Arches National Park Photography Workshop | October 2012

Desert Southwest Photography Workshop: Arches & Canyonlands National Parks - October 2012

Arches National Park is unlike any other park in the world. With over 2,000 natural stone arches within its confines, coupled with rock spires, otherworldly landscapes, and exceptional desert lighting, one doesn't have to search far for remarkable subject matter. As we discovered during our traditional meet and greet wine infused orientation the evening before, for almost all of our participants, this was their first time visiting this wonderful park.

Waking before sunrise (ah, the bane of all landscape photographers), we could see that conditions were excellent as a light rain shower the previous evening had washed away the desert dust and presented us with lovely red rock formations.

For the first few hours of the morning, we worked on compositions and getting proper exposures that incorporated the enormous natural stone arches that are scattered throughout the park that gives Arches NP its namesake. It seems that wherever one looks, a rock arch of some sort can be found. Some span hundreds of feet and rise off the desert floor like giant rock suspension bridges while others are just large enough for a single person to walk through.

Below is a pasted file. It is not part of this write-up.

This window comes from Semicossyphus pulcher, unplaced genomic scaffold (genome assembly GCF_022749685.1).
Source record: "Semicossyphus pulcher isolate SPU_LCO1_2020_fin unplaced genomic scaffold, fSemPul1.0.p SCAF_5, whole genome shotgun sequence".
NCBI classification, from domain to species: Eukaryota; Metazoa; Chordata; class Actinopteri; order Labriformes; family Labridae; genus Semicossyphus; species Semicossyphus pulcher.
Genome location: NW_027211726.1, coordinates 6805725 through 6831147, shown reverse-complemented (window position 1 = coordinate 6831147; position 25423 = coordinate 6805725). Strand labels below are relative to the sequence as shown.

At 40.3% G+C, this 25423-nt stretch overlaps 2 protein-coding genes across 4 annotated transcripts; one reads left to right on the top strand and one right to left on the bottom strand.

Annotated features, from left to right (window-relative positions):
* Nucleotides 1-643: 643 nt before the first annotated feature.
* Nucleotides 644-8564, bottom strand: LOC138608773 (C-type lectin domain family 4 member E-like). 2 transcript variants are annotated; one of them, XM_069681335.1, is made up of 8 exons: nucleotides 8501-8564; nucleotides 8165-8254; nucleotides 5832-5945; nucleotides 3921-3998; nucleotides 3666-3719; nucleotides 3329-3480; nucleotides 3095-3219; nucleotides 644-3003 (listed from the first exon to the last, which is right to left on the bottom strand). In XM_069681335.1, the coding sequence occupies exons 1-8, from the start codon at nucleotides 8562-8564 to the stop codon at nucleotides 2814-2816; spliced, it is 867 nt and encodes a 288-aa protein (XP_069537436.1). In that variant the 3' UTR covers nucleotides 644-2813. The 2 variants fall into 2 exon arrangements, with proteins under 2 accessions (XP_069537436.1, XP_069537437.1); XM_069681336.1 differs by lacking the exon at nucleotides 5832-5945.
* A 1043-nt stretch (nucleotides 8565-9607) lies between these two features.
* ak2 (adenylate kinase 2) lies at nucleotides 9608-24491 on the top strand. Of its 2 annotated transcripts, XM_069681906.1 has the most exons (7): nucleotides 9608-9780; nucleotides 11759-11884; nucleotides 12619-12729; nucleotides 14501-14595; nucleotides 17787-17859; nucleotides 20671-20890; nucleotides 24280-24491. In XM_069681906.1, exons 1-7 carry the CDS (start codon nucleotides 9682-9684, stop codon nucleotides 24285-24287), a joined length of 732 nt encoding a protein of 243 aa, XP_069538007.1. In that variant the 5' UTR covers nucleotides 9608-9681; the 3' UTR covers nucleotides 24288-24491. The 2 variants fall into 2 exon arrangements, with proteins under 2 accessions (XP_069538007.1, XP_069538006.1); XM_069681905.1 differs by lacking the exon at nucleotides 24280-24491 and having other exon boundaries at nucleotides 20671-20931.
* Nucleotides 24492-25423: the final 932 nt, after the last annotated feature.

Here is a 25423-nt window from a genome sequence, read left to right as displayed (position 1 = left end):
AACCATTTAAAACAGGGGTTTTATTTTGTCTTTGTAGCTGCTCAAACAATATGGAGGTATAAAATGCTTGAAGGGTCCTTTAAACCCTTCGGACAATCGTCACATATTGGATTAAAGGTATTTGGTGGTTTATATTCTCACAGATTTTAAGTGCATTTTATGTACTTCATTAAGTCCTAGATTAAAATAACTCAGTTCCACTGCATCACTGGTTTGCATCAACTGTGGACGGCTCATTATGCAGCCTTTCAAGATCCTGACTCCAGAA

Our morning was spent working with arches of the enormous brand. Since the overcast skies afforded us a soft diffused light throughout the morning, we were able to work a variety of locations longer than if the sun had been out. On our way out, we had to stop and take advantage of what mother nature had provided us in the way of numerous reflective water ponds scattered about the desert floor. Working with the vivid reflections, something not too often seen in this dry, arid landscape, unique and original compositions were to be found at every turn. It was certainly a grand way to start our day of shooting.

Following a mid-day break, we regrouped and headed back out to Arches NP in hopes of garnering some sunset images. Conditions were looking promising. Puffy white clouds set against blue sky had replaced the earlier complete cloud cover. The sun was out. People were getting giddy.